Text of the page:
Multiple studies have identified Interleukin-6 (IL-6) and Transforming Growth Factor-beta;1 (TGF-β1) as sufficient to induce T helper type-17 (TH17) differentiation in vitro, but it is unclear whether these factors are necessary, and if so, what the cellular source of these factors is in the context of a TH17 inducing infection in vivo. Moreover, studies of the TH17 response have focused mainly on the effector phase and it is currently unclear whether these cells persist into the memory phase. To address these questions, we used mouse models of immunity to the extracellular bacterium Group A Streptococcus pyogenes (GAS) and the intracellular bacterium Listeria monocytogenes (LM), along with a sensitive peptide:Major Histocompatibility Complex II (pMHCII) tetramer and magnetic bead-based enrichment method to study the differentiation of naïve, polyclonal, GAS or LM pMHCII-specific CD4+ cells into TH17 cells. We found that an intranasal route of infection resulted in TH17 differentiation, while an intravenous route of infection resulted in T helper-type 1 (TH1) differentiation after either GAS or LM infection. We also found that IL-6 and TGF-beta;1 were necessary for TH17 differentiation in response to intranasal GAS infection in vivo. We identified a hematopoietic source of IL-6 and a dendritic cell source of TGF-beta;1 necessary for this differentiation. Lastly, we found that intravenous LM infection induced a long-lived TH1 memory population, while intranasal LM infection induced a short-lived TH17 population. Combined, this work supports a model whereby dendritic cells residing in upper respiratory tissues induce TH17 cell differentiation through the production of IL-6 and TGF-beta;1, resulting in a short-lived population of TH17 cells.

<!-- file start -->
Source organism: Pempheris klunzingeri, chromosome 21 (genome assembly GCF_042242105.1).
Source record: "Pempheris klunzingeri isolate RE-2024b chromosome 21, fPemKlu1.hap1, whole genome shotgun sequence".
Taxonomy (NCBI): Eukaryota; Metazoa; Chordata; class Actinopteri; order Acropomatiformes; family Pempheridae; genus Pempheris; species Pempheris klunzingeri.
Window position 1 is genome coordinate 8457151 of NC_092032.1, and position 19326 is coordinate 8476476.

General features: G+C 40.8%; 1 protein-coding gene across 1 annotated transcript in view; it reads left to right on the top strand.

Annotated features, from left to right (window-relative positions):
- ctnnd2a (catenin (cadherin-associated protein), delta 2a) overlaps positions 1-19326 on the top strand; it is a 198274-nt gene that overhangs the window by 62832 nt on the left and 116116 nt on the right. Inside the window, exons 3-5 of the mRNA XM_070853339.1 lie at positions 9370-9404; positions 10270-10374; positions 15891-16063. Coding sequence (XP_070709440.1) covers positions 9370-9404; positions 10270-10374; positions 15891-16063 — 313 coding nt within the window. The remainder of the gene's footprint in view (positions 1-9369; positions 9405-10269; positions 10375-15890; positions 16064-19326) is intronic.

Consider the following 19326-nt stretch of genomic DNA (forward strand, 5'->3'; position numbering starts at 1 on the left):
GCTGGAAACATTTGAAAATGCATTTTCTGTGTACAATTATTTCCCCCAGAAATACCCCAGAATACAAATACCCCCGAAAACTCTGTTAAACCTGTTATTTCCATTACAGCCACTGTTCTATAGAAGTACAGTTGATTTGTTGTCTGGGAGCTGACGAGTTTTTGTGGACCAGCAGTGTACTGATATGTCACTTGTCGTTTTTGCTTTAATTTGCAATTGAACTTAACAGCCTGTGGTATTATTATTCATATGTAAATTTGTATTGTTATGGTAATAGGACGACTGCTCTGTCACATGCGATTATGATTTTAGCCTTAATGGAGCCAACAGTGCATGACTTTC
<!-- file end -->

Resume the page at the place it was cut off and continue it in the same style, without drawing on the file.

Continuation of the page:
University of Minnesota Ph.D. dissertation. September 2012. Major: Microbiology, Immunology and Cancer Biology. Advisor:Marc K. Jenkins, Ph.D. 1 computer file (PDF); viii, 112 pages.
Linehan, Jonathan L..
The generation and maintenance of T Helper 17 cells in response to bacterial infection.
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